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Kevin Smith (II): Smith also exemplifies the “lukewarm” position, as described by Dante, very well—he’s “NPC” today. What happened to Smith was that he had success with his first proper film Clerks (1994)—it was based on what he experienced, about one young man’s struggle to open his convenience store’s security shutters and his whimsical (stoned) conversations with his friends (quirky characters).

However, as with many people, Smith didn’t understand what he was good at—he knew that, deep down, he was a serious auteur. Hence, as soon as he had some money and credibility, he started to crank out “issue” films, Chasing Amy (gay issues) and Dogma (Christianity). He saw himself as a man who had something to say, particularly about the big things—gay rights, Christianity, abortion, sexuality, life, death, the meaning of life. He wasn’t just a whimsical entertainer, he had something important to convey about the human condition.

The result was pretentious—because Smith had never really engaged with these issues, let alone allowed himself to experience any feelings around them. What he comes off as is as a barrack-room lawyer. So Smith likes to pose “quandaries” of the sort you might find in a first-year philosophy exam—or, perhaps, think you would find there if you never studied philosophy. So he has questions posed, half stoned, like “Was it okay to blow up the Death Star with civilian contractors aboard?”, or, perhaps, “Would it be acceptable to abort Satan’s child, to abort Damien from The Omen?”.

While these dilemmas are supportable as whimsical speculations made through the cannabis haze, they never make the transition to “serious questions”. That’s because it’s about finding a loophole. The idea is that you can parse the Catholic Church’s dogmas and discover some technical get-out to have an abortion—and then you can wave that around as a reason why abortion is fine and feel clever. But if you enter into the whole discussion in good faith you find no grounds for that—aside from the fact that, if we accept what the Catholics say about God, he would know if you tried to “lawyer” him on a technicality.

What Smith usually ends up saying is something like “let’s be cool to sex workers, Jesus would have been cool too”, or something along those lines—in other words, a muddled compromise based on some supposedly clever loopholes. Yet you suggest it might be acceptable to abort Satan’s child—but what if Satan isn’t an entity that can be personified but is more a general force for inversion? Well, you haven’t considered that because behind the point-scoring lies the conviction “this isn’t really real, so let’s find a way round it—in the end, didn’t Jesus just want us to be kind to each other?”.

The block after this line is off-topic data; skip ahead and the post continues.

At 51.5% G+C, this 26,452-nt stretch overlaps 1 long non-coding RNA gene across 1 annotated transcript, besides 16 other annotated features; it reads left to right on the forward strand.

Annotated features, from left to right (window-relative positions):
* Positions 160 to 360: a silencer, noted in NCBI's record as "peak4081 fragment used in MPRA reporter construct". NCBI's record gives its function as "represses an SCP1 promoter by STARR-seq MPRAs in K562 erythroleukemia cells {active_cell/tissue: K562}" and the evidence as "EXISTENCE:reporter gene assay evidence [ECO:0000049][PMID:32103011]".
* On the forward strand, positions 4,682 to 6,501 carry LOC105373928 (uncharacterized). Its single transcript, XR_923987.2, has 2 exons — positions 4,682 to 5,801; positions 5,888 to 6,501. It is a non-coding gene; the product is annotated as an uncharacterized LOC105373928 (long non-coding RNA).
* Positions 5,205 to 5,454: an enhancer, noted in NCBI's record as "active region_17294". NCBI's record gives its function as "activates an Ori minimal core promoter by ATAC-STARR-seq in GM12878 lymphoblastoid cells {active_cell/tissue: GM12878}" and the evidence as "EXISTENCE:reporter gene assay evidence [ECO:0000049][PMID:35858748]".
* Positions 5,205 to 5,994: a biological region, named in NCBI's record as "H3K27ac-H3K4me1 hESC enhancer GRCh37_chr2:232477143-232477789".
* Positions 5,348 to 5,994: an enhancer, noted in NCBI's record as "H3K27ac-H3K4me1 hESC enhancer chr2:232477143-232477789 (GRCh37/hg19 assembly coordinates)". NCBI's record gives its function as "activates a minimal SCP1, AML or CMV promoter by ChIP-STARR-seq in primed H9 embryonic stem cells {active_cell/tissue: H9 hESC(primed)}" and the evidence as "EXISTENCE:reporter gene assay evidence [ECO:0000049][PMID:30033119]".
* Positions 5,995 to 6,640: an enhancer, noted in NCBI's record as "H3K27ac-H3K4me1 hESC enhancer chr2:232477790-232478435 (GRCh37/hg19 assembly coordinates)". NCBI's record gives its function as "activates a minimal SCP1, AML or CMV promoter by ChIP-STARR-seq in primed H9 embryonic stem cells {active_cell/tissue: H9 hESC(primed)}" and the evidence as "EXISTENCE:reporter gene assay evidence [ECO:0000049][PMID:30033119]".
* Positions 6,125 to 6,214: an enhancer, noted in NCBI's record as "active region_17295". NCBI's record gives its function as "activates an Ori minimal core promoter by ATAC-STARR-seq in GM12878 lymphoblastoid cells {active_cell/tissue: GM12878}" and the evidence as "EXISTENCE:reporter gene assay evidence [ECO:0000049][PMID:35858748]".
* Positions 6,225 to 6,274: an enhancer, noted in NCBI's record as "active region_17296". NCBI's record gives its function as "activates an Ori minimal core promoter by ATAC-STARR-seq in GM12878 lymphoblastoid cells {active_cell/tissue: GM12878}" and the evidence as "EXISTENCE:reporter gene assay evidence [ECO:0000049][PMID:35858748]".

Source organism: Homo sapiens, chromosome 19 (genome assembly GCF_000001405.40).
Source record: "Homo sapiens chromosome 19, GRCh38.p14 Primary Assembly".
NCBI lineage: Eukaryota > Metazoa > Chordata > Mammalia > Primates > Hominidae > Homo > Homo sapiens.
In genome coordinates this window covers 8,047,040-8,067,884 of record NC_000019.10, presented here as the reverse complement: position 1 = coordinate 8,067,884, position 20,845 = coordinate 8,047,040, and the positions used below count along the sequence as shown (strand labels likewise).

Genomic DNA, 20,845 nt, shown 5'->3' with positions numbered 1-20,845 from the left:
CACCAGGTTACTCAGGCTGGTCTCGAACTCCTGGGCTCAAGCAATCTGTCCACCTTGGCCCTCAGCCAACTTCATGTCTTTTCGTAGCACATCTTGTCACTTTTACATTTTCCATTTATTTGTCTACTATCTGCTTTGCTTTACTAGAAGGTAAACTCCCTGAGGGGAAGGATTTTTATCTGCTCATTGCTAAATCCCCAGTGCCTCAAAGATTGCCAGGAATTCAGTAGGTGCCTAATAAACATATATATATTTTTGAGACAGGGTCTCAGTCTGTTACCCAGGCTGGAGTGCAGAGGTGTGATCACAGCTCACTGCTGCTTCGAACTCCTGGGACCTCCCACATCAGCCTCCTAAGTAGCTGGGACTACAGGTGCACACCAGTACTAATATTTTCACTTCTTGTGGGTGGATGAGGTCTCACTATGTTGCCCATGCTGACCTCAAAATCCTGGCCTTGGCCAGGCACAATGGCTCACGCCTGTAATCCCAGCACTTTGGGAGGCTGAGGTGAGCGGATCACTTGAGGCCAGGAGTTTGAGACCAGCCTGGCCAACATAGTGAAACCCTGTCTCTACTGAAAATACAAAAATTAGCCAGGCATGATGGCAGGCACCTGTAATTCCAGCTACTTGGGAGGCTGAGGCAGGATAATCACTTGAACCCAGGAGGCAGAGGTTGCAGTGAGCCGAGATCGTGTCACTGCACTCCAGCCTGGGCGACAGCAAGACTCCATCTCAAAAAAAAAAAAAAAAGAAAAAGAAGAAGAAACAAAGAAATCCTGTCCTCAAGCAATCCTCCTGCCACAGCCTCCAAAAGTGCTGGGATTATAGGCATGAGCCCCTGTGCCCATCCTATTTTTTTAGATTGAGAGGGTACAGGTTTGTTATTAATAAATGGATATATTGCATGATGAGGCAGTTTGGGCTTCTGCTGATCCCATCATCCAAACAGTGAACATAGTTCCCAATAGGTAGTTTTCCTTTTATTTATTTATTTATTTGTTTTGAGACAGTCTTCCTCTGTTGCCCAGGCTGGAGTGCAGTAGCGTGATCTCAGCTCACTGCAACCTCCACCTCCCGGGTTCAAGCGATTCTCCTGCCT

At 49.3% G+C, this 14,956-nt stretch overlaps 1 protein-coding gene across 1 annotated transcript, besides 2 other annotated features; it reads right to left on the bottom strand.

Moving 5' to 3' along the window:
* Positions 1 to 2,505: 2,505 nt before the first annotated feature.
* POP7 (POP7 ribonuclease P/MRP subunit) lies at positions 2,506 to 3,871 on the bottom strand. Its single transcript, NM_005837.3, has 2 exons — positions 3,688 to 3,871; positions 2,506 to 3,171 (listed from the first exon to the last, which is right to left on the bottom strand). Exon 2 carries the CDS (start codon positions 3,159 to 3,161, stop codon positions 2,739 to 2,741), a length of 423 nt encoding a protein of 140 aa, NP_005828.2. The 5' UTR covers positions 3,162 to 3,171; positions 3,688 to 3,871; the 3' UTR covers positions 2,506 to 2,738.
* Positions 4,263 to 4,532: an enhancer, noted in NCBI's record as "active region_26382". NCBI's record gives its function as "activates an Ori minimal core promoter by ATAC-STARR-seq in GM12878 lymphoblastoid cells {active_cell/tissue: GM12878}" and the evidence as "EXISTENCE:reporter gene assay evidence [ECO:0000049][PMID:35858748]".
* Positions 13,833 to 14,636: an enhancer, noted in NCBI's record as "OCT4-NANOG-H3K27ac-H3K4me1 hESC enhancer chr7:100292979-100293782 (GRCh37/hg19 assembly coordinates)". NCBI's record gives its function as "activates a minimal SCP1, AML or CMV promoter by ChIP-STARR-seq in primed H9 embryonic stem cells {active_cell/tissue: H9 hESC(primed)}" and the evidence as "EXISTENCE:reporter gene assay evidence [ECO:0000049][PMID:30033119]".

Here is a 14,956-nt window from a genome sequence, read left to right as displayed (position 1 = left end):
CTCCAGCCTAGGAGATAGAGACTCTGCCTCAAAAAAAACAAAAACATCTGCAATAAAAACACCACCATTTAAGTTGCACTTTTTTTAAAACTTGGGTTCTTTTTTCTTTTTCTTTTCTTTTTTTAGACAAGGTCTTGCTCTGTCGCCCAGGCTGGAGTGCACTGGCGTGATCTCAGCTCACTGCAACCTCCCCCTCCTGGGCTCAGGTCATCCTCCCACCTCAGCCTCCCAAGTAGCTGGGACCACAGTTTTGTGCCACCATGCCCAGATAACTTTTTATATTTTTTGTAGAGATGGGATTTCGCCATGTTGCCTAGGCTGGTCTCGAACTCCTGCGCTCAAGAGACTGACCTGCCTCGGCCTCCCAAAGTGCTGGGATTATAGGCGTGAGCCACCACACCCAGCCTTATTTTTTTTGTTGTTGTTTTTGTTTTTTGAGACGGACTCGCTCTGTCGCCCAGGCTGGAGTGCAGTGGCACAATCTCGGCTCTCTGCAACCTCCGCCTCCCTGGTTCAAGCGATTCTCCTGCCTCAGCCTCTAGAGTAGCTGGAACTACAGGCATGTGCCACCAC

“I went into the church, which was quite empty, and, in the left-hand corner, I found a wooden model of the church—it was covered in dust. I ran my finger through it, and it came away with a thick grey layer. I looked at the tab below the model, it said, ‘Franciscan Order—1775’.” That is profound. Why? Because it reserves judgement. How did you do it? Simple—it was a church I went into in Florence, and I described the church. That’s it.

Men like Smith are filled with judgements—although, as with all progressives, they consider themselves non-judgemental. So if Smith tackles Catholicism, it has to be about issues—abortion, divorce, homosexuality. Who is right and who is wrong? (and can I “get out of it” somehow, if I do something wrong). What Smith doesn’t do is what he did with his first film—record, say, the interactions in a small parish church in New Jersey.

The confusion is the belief that there’s more to life than there is—that a small church in New Jersey is so different to a convenience store, because we’re dealing with “big issues” now. What this belies is a lack of courage and lack of actual experience. Smith daren’t go all the way and just reject the Church, which he was brought up in; rather, he hopes to find a way to accommodate it to being “a good person”—which just means this centuries-old hierarchy should bend for what are really the late 80s whims of Kevin Smith (the mob), but to him seem like “just plain common decency”.

If he looked into it sincerely, Smith might break with the Church with confidence—but he doesn’t, he’s not realistic enough for that. It’s ironic, because he created a character called “Dante”—and yet I doubt Smith has ever seriously read The Divine Comedy (“Sure I did, I did it in World Literature 101” Hmmmm). But to have a character called “Dante” is very Smith, because it looks deep and clever but there’s no substance behind it. You can tell that, because his “issue” films lack substance.

What Smith really wanted to do was My Dinner with Andre (1981) but with middle-to-lower class people from New Jersey, not New York Jewish intellectuals. He should have just locked his characters “Jay and Silent Bob” (basically himself and his friend) in a car in a McDonald’s parking lot and got them high and then had them dialogue for hours about their views on Catholicism (the drugs would destroy their pretentious tendency to lie). That would be a deep and worthwhile film—restriction always improves.

What he did with Dogma was instead make a “proper film”, which looks less good than the amateurish Clerks, and includes pretentious ideas like having Alanis Morissette as God. “Wow, a woman as God—incredible. I’d never think of that idea.” And yet it’s exactly what every teenager ever has said to try and look clever in some Religious Education class, “Like, Sir, what if God is…a woman?” Of course, if he’d made it today she’d be a black woman…because Smith wants you to think he’s very clever, and that always makes you shallow.


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